STV for party candidate lists?

Herman Beun chbeun at
Mon Jul 27 03:21:03 PDT 1998

DEMOREP1 at schreef:

> Mr. Baum ...

Baum?! ;-)

> ... is suggesting the use of a mixture of instant runoff 
> and STV surpluses to elect a variable N persons.

Yes, that's a good summary. 

> The use of IRO is technically defective in a multi-member p.r. 
> election in the same manner that it is defective in a single 
> winner election.   For N seats to be filled each set of N 
> candidates should technically be matched against each
> other candidate (with the other remaining candidates being 
> deemed test losers)

That's an interesting point; is this why you proposed approval voting
at first?

On the other hand, IRO is _already_ a part of STV. After all you use
it to transfer votes to other candidates when not enough candidates
reach the quota by first preference votes alone (as is usually the

> Example--
> N = 20, 100 candidates
> Each set of 20 would be compared against 1 (with the other 
> 79 candidates being deemed test losers) to see if the 1 gets 
> a quota (3000/20) before each of the 20 gets a quota (or the 
> highest number of votes--- noting again that many voters might 
> not make enough choices- i.e. many of the voters in the 79 
> group might only vote for each other's candidates).

Yes, that is very well possible. I don't know to what extend this
happens, but the possibility has been suggested by other party

[ Finnish election system: ]
This sounds very good indeed! Yes, this is more or less how I
imagined implementation of an STV-like system in the Netherlands.

> 1. Yes but the Condorcet math should be done if possible.

Maybe. I'd be in favour of using Condorcet to elect the party leader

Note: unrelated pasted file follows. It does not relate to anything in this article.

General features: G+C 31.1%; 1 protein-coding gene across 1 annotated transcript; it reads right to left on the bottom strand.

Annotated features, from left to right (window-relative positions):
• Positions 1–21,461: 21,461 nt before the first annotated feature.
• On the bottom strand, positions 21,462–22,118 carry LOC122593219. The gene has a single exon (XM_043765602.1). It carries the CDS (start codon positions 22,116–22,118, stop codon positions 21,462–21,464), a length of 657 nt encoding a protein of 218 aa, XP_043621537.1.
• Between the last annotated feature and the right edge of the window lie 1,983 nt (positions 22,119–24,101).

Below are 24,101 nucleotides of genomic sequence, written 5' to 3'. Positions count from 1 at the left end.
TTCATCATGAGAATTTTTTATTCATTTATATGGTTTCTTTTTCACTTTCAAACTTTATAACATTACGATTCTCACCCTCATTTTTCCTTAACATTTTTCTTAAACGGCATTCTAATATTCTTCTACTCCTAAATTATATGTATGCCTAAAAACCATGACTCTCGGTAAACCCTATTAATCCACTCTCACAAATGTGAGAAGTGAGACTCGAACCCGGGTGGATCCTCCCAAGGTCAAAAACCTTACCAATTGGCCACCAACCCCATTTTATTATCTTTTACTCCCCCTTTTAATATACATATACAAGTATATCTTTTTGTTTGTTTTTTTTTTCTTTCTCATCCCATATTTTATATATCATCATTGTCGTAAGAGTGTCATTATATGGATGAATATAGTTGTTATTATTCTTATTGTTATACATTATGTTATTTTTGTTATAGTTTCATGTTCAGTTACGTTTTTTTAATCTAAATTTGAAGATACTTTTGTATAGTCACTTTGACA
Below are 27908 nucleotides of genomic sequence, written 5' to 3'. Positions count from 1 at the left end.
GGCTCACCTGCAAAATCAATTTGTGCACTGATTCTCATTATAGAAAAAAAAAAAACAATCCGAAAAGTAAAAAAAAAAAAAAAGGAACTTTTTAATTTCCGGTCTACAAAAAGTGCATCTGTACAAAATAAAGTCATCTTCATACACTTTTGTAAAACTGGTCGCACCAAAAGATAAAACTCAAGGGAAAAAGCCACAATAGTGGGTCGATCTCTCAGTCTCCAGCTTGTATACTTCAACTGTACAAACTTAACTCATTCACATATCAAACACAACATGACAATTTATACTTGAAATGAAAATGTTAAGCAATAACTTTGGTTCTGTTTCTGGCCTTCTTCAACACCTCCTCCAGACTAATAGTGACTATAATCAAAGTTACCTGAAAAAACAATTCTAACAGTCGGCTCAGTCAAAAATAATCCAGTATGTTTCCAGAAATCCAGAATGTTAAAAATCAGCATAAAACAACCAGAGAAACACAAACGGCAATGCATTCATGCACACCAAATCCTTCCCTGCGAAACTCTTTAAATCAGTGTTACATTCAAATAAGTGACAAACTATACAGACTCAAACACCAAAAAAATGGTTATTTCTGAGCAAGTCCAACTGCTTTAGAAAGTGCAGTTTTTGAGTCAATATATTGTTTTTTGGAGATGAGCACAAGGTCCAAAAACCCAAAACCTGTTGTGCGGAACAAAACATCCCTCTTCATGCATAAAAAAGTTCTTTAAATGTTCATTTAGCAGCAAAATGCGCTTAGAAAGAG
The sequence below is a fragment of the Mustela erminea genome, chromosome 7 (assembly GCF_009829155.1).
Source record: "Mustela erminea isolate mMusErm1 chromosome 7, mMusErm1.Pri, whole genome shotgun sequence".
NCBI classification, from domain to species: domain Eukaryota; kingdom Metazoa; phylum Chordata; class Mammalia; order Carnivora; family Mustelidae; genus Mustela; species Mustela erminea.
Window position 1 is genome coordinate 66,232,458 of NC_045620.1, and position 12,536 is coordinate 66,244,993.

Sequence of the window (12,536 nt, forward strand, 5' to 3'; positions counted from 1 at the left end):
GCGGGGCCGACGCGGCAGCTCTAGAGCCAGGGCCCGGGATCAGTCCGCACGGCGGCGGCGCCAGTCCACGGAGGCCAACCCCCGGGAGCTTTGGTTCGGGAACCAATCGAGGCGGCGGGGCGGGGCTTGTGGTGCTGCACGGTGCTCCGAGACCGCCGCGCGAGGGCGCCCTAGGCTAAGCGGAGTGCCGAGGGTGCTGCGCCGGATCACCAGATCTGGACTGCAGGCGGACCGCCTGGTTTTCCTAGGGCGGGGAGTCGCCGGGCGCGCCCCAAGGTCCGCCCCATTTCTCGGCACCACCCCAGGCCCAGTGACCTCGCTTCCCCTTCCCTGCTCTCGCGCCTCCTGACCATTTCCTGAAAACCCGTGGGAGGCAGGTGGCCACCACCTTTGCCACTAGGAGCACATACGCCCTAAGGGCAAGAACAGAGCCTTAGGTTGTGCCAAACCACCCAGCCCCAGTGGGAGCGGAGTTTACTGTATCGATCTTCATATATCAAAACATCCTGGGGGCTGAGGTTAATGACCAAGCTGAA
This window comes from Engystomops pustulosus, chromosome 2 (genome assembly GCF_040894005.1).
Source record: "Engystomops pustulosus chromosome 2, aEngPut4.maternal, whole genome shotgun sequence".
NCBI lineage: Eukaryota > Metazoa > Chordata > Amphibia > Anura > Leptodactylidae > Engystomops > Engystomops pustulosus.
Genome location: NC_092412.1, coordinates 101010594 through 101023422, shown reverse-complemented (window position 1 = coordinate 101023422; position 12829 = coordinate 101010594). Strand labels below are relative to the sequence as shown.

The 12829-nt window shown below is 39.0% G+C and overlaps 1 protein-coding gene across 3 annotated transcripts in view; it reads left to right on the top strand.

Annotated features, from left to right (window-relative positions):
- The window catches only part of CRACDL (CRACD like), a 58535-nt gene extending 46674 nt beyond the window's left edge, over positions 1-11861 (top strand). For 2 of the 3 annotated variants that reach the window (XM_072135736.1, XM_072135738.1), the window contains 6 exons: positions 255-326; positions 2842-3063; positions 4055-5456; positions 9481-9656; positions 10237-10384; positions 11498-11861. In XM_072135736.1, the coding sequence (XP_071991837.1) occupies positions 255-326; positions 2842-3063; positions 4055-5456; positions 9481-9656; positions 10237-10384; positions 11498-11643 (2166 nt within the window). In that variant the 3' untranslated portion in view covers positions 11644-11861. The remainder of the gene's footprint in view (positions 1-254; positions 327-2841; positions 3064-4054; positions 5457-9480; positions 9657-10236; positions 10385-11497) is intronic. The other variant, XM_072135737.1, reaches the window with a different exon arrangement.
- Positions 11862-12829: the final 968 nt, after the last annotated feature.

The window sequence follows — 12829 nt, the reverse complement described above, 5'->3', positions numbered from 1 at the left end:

(the number 1 of the list). After all, it is important that this
person is acceptable to a large number of people. But I am a bit wary
of using Condorcet for lower places on the list. I do not want only
the candidates from the political middle, which Condorcet elects. I
want the "fractie" to be a broad representation of _all_ the opinions
among the party members. Only, say, 50% of the voters is somewhere in
the political middle. That means that the other 50% are on the
"extremes"; they deserve to be represented as well! 

> 3.  Most (if not all) have party elites choosing the candidates 
> who get on the party's list (which causes many of the problems 
> in parliamentary type minority coalition governments).

Yeah, most Dutch parties, if not all except D66, do it this way.
That's why I asked how other _democratic_ parties do it! ;-)

Herman Beun                                                    Arnhem                        Gelderland
CHBeun at                                       Nederland
**** Representative democracy is a contradiction in 4 year terms ****

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